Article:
Fall is officially upon us and with it the fall maintenance period in preparation for winter. Among the many plants in your garden there are sure to be perennials. Perennials are plants that have a lifespan of more than one blooming season, usually two to three, but even these vary in the degree and type of maintenance that should be given to them as well as when they should be pruned. Some plants are best pruned in the spring, while others in the fall. There is no set rule as to what time period they should be pruned in and for the most part the use of observation and common sense come into play.
Leafy plants like columbine (Aquilegia) or bee balm (Monarda) are best pruned in the fall in order to avoid having to fight with the dead foliage in the spring as new plant life starts to grow. Plants like Echniacea and Blackeyed Susans can be trimmed in the spring instead.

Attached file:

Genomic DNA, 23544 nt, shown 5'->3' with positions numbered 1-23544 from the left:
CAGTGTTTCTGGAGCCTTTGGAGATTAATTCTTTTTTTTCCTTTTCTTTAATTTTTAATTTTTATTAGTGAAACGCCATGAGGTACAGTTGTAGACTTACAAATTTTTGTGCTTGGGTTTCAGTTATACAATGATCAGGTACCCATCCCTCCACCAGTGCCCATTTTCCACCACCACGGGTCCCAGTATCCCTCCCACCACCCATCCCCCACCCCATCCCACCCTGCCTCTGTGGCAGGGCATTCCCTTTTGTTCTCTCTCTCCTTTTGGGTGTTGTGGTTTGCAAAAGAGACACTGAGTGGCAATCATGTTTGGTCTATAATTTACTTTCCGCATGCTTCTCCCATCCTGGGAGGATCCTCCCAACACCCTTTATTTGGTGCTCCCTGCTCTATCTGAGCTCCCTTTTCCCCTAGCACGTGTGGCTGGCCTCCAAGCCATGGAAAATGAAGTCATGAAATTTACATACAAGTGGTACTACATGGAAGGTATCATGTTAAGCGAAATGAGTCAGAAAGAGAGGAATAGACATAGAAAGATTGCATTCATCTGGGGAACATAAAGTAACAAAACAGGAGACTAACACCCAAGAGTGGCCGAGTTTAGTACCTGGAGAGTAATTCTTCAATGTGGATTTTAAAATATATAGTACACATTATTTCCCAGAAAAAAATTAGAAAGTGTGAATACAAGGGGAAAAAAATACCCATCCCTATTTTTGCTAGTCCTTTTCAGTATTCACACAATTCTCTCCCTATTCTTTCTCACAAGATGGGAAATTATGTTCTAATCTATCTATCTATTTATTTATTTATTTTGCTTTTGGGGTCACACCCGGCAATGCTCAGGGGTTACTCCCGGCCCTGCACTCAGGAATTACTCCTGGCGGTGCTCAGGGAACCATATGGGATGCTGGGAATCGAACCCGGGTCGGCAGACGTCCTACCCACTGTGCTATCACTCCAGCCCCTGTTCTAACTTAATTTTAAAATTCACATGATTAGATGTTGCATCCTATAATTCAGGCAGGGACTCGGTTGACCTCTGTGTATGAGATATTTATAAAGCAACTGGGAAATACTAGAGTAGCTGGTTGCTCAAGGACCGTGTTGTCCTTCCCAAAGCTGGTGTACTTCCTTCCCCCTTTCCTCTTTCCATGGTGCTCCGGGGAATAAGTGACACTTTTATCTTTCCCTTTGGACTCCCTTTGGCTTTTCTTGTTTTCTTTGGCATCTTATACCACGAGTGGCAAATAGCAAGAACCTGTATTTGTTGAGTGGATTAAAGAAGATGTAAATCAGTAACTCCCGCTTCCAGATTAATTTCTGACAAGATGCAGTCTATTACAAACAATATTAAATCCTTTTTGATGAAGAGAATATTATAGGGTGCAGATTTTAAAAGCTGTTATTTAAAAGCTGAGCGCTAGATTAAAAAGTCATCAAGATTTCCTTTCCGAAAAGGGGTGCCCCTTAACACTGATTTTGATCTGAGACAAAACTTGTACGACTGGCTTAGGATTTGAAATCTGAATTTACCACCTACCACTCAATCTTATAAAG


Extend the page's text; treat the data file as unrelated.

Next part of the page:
There are some who would disagree in the pruning of perennials for the winter at all. Their argument is that they provide shelter for organisms that are useful to the garden and give nourishment to the soil in the form of compost. While these are valid facts to considered when going about the care of your garden, some plants are more prone to harbouring diseases and pests if left without pruning than others. These can then surface in the spring and cause more damage in the next growing season. In these cases deadheading, cutting away all the foliage and disposing of it, is the best course of action. As mentioned previously though, there is a mixed consensus on the subject. If you are still uncertain, contact a professional.